:--(. Hope he’s ok.

            • Krunoslav

              Is this person a lineal or collateral descendant of Albert Coates (or dear old Edith Coates, the finest Old Countess since the War)?

              -Vicar

  • Another great read, Porgy. You do these looks back so artfully.

    I love reading the reviews of yesteryear because they often feature such flair for words.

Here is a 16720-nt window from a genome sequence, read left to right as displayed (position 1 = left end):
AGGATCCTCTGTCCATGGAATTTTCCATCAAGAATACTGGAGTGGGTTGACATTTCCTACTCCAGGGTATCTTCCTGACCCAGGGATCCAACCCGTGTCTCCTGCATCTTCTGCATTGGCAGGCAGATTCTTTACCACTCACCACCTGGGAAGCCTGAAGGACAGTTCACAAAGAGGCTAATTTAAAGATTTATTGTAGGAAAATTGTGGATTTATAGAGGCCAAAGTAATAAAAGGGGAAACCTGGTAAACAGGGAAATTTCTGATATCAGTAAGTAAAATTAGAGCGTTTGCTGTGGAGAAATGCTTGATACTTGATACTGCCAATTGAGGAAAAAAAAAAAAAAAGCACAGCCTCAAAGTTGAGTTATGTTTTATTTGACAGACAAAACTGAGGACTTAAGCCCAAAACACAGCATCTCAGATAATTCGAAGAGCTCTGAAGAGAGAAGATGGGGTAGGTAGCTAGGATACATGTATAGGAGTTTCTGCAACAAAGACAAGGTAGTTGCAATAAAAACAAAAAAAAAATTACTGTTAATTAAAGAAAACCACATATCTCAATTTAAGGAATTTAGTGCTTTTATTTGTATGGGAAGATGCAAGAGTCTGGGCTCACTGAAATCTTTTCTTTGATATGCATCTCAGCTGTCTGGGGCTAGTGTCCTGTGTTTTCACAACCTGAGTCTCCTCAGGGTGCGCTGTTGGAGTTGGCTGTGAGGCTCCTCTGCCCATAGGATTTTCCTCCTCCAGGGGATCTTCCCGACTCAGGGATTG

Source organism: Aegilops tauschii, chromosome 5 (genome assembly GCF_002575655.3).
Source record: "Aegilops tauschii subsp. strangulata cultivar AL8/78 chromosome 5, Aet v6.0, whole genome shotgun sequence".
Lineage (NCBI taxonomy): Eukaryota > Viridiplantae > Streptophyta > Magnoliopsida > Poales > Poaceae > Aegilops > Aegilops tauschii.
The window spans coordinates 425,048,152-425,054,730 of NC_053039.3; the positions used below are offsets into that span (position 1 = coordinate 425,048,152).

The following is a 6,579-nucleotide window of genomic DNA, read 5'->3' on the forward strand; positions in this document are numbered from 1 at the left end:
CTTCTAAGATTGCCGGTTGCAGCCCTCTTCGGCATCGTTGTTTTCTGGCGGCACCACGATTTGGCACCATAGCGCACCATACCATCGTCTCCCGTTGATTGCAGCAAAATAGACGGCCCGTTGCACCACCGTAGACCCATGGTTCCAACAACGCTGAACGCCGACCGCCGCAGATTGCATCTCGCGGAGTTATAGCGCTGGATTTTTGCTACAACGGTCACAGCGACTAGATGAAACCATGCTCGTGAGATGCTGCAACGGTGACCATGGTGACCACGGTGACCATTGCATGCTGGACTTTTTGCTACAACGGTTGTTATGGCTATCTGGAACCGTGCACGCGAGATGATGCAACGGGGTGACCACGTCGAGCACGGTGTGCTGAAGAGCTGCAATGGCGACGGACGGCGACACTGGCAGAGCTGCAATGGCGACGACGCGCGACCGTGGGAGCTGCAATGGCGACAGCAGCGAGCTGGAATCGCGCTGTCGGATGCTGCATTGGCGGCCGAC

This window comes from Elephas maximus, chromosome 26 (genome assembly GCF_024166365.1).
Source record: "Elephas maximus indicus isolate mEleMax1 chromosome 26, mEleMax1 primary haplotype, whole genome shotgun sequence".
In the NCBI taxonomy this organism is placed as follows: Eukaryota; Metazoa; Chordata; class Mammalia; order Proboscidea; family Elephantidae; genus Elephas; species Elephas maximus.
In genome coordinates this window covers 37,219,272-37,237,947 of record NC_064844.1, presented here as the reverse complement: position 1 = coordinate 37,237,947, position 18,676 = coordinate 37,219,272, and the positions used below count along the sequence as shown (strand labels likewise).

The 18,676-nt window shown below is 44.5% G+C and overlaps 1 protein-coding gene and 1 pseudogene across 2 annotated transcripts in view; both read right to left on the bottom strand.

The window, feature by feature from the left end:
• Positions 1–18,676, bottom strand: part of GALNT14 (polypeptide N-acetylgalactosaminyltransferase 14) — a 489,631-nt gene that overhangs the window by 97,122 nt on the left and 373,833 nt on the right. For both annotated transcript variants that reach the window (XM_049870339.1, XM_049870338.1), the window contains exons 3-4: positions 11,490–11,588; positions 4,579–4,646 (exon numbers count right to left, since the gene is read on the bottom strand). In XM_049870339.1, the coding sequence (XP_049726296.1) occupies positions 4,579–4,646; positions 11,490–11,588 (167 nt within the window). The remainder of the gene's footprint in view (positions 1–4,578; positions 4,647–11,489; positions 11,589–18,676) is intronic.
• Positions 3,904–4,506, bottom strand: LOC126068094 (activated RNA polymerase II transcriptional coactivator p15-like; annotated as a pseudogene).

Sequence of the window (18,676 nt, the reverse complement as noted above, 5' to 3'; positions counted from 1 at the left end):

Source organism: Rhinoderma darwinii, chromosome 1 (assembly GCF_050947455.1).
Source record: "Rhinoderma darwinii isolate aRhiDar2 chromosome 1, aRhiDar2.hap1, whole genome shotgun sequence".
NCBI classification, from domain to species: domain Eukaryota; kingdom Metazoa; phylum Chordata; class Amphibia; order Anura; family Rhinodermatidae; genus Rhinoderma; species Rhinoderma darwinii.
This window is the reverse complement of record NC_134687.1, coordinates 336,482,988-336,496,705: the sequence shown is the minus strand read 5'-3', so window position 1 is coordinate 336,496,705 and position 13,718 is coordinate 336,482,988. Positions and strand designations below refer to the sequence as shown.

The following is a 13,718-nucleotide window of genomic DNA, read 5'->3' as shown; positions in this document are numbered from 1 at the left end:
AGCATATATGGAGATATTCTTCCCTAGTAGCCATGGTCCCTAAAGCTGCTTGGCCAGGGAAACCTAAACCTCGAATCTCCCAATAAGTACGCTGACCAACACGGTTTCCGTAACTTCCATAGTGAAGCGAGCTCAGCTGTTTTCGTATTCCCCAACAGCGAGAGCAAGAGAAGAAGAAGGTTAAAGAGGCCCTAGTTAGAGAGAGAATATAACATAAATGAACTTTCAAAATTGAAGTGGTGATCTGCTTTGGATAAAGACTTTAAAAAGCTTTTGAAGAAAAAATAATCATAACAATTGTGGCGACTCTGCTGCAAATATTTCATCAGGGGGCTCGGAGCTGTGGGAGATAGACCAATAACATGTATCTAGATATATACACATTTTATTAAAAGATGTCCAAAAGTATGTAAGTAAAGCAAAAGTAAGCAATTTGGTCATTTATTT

• Good afternoon everyone! I had the immense pleasure of attending the final dress rehearsal of Tristan und Isolde at the Met yesterday afternoon, thanks to the wonderful MarshieMarkII, who was kind enough to invite me! This was an indelible experience for me for many reasons, but most of all because what I heard yesterday was simply the best conducting and best orchestral playing I have heard thus far at the Met and in my entire opera-going experience (which is admittedly short compared to many of you, but I’m working on it ;-)). We were siting in the second row of Grand Tier where the sound is amazing. Better than in the orchestra I think. Those of you who have the opportunity to see and hear this live should go and I think it will be a success for the Met, as they’ve assembled a wonderful cast and the production is captivating and interesting (save for Act II which I didn’t really care for). Acts I and III were especially effective. *Spoiler alert* for those who haven’t seen the production skip the next three paragraphs!